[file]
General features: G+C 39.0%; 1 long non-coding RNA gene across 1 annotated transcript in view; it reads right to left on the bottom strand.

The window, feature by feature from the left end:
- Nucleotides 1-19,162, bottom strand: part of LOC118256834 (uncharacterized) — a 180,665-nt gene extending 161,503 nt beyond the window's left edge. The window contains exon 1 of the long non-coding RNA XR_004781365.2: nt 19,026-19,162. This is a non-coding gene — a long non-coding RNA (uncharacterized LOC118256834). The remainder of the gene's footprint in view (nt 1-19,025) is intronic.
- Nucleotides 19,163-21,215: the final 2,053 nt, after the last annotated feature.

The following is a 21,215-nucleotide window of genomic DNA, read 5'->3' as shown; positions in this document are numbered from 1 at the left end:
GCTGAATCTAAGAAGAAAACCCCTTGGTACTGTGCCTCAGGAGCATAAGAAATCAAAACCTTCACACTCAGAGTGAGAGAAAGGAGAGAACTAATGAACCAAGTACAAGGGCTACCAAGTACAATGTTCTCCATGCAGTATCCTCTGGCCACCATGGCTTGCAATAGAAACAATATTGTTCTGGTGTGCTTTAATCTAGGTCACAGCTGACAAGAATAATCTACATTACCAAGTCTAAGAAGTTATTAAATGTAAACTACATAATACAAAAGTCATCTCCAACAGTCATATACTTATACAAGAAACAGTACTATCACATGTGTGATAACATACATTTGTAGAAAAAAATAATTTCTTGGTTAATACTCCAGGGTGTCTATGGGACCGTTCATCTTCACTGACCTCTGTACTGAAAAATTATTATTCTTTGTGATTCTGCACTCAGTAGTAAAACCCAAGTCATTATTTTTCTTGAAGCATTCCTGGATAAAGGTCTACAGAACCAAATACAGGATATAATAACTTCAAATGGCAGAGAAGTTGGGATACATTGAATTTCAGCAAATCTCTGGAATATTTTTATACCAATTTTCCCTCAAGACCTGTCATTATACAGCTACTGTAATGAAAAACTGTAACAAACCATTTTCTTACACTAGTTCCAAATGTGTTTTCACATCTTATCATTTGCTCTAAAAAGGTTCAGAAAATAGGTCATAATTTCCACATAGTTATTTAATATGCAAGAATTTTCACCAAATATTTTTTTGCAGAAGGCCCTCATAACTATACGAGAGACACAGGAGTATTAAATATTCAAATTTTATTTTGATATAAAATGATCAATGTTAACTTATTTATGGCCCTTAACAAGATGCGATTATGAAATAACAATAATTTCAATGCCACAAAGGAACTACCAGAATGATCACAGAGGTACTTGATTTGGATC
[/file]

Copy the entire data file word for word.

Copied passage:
General features: G+C 39.0%; 1 long non-coding RNA gene across 1 annotated transcript in view; it reads right to left on the bottom strand.

The window, feature by feature from the left end:
- Nucleotides 1-19,162, bottom strand: part of LOC118256834 (uncharacterized) — a 180,665-nt gene extending 161,503 nt beyond the window's left edge. The window contains exon 1 of the long non-coding RNA XR_004781365.2: nt 19,026-19,162. This is a non-coding gene — a long non-coding RNA (uncharacterized LOC118256834). The remainder of the gene's footprint in view (nt 1-19,025) is intronic.
- Nucleotides 19,163-21,215: the final 2,053 nt, after the last annotated feature.

The following is a 21,215-nucleotide window of genomic DNA, read 5'->3' as shown; positions in this document are numbered from 1 at the left end:
GCTGAATCTAAGAAGAAAACCCCTTGGTACTGTGCCTCAGGAGCATAAGAAATCAAAACCTTCACACTCAGAGTGAGAGAAAGGAGAGAACTAATGAACCAAGTACAAGGGCTACCAAGTACAATGTTCTCCATGCAGTATCCTCTGGCCACCATGGCTTGCAATAGAAACAATATTGTTCTGGTGTGCTTTAATCTAGGTCACAGCTGACAAGAATAATCTACATTACCAAGTCTAAGAAGTTATTAAATGTAAACTACATAATACAAAAGTCATCTCCAACAGTCATATACTTATACAAGAAACAGTACTATCACATGTGTGATAACATACATTTGTAGAAAAAAATAATTTCTTGGTTAATACTCCAGGGTGTCTATGGGACCGTTCATCTTCACTGACCTCTGTACTGAAAAATTATTATTCTTTGTGATTCTGCACTCAGTAGTAAAACCCAAGTCATTATTTTTCTTGAAGCATTCCTGGATAAAGGTCTACAGAACCAAATACAGGATATAATAACTTCAAATGGCAGAGAAGTTGGGATACATTGAATTTCAGCAAATCTCTGGAATATTTTTATACCAATTTTCCCTCAAGACCTGTCATTATACAGCTACTGTAATGAAAAACTGTAACAAACCATTTTCTTACACTAGTTCCAAATGTGTTTTCACATCTTATCATTTGCTCTAAAAAGGTTCAGAAAATAGGTCATAATTTCCACATAGTTATTTAATATGCAAGAATTTTCACCAAATATTTTTTTGCAGAAGGCCCTCATAACTATACGAGAGACACAGGAGTATTAAATATTCAAATTTTATTTTGATATAAAATGATCAATGTTAACTTATTTATGGCCCTTAACAAGATGCGATTATGAAATAACAATAATTTCAATGCCACAAAGGAACTACCAGAATGATCACAGAGGTACTTGATTTGGATC